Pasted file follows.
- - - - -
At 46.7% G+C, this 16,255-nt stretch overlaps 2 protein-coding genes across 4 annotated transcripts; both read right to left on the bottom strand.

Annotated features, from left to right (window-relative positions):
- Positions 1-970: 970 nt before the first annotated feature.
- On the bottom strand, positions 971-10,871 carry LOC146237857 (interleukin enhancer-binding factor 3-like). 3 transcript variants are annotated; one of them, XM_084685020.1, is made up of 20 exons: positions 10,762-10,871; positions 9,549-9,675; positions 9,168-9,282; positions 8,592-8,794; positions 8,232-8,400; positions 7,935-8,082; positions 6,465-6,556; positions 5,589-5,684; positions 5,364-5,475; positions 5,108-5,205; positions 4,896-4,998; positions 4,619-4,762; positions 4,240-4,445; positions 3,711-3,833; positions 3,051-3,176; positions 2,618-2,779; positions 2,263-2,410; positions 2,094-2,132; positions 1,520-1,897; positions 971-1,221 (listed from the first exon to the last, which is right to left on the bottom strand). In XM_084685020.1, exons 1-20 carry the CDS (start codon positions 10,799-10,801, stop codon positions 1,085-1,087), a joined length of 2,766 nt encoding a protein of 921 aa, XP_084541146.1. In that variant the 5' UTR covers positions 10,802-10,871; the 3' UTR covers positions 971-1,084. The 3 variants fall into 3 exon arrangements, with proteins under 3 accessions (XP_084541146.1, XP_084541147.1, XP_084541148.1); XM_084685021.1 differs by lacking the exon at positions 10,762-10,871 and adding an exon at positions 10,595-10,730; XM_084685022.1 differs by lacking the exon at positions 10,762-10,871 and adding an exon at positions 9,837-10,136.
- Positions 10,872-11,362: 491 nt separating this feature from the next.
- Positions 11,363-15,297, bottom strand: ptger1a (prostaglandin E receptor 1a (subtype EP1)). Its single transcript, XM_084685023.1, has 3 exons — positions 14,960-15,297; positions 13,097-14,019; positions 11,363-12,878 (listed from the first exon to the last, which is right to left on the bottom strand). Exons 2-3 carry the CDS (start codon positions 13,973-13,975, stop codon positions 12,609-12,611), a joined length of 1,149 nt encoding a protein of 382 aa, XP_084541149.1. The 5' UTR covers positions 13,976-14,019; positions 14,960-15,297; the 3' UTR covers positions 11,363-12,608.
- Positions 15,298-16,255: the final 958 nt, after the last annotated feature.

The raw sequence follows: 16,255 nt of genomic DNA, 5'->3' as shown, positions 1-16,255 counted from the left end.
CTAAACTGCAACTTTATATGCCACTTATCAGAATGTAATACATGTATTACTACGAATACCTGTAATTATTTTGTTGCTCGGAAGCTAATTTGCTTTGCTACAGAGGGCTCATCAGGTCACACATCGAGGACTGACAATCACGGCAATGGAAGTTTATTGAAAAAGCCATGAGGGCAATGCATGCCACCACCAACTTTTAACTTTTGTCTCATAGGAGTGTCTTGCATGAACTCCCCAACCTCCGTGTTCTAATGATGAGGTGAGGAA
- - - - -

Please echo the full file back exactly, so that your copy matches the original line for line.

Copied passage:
At 46.7% G+C, this 16,255-nt stretch overlaps 2 protein-coding genes across 4 annotated transcripts; both read right to left on the bottom strand.

Annotated features, from left to right (window-relative positions):
- Positions 1-970: 970 nt before the first annotated feature.
- On the bottom strand, positions 971-10,871 carry LOC146237857 (interleukin enhancer-binding factor 3-like). 3 transcript variants are annotated; one of them, XM_084685020.1, is made up of 20 exons: positions 10,762-10,871; positions 9,549-9,675; positions 9,168-9,282; positions 8,592-8,794; positions 8,232-8,400; positions 7,935-8,082; positions 6,465-6,556; positions 5,589-5,684; positions 5,364-5,475; positions 5,108-5,205; positions 4,896-4,998; positions 4,619-4,762; positions 4,240-4,445; positions 3,711-3,833; positions 3,051-3,176; positions 2,618-2,779; positions 2,263-2,410; positions 2,094-2,132; positions 1,520-1,897; positions 971-1,221 (listed from the first exon to the last, which is right to left on the bottom strand). In XM_084685020.1, exons 1-20 carry the CDS (start codon positions 10,799-10,801, stop codon positions 1,085-1,087), a joined length of 2,766 nt encoding a protein of 921 aa, XP_084541146.1. In that variant the 5' UTR covers positions 10,802-10,871; the 3' UTR covers positions 971-1,084. The 3 variants fall into 3 exon arrangements, with proteins under 3 accessions (XP_084541146.1, XP_084541147.1, XP_084541148.1); XM_084685021.1 differs by lacking the exon at positions 10,762-10,871 and adding an exon at positions 10,595-10,730; XM_084685022.1 differs by lacking the exon at positions 10,762-10,871 and adding an exon at positions 9,837-10,136.
- Positions 10,872-11,362: 491 nt separating this feature from the next.
- Positions 11,363-15,297, bottom strand: ptger1a (prostaglandin E receptor 1a (subtype EP1)). Its single transcript, XM_084685023.1, has 3 exons — positions 14,960-15,297; positions 13,097-14,019; positions 11,363-12,878 (listed from the first exon to the last, which is right to left on the bottom strand). Exons 2-3 carry the CDS (start codon positions 13,973-13,975, stop codon positions 12,609-12,611), a joined length of 1,149 nt encoding a protein of 382 aa, XP_084541149.1. The 5' UTR covers positions 13,976-14,019; positions 14,960-15,297; the 3' UTR covers positions 11,363-12,608.
- Positions 15,298-16,255: the final 958 nt, after the last annotated feature.

The raw sequence follows: 16,255 nt of genomic DNA, 5'->3' as shown, positions 1-16,255 counted from the left end.
CTAAACTGCAACTTTATATGCCACTTATCAGAATGTAATACATGTATTACTACGAATACCTGTAATTATTTTGTTGCTCGGAAGCTAATTTGCTTTGCTACAGAGGGCTCATCAGGTCACACATCGAGGACTGACAATCACGGCAATGGAAGTTTATTGAAAAAGCCATGAGGGCAATGCATGCCACCACCAACTTTTAACTTTTGTCTCATAGGAGTGTCTTGCATGAACTCCCCAACCTCCGTGTTCTAATGATGAGGTGAGGAA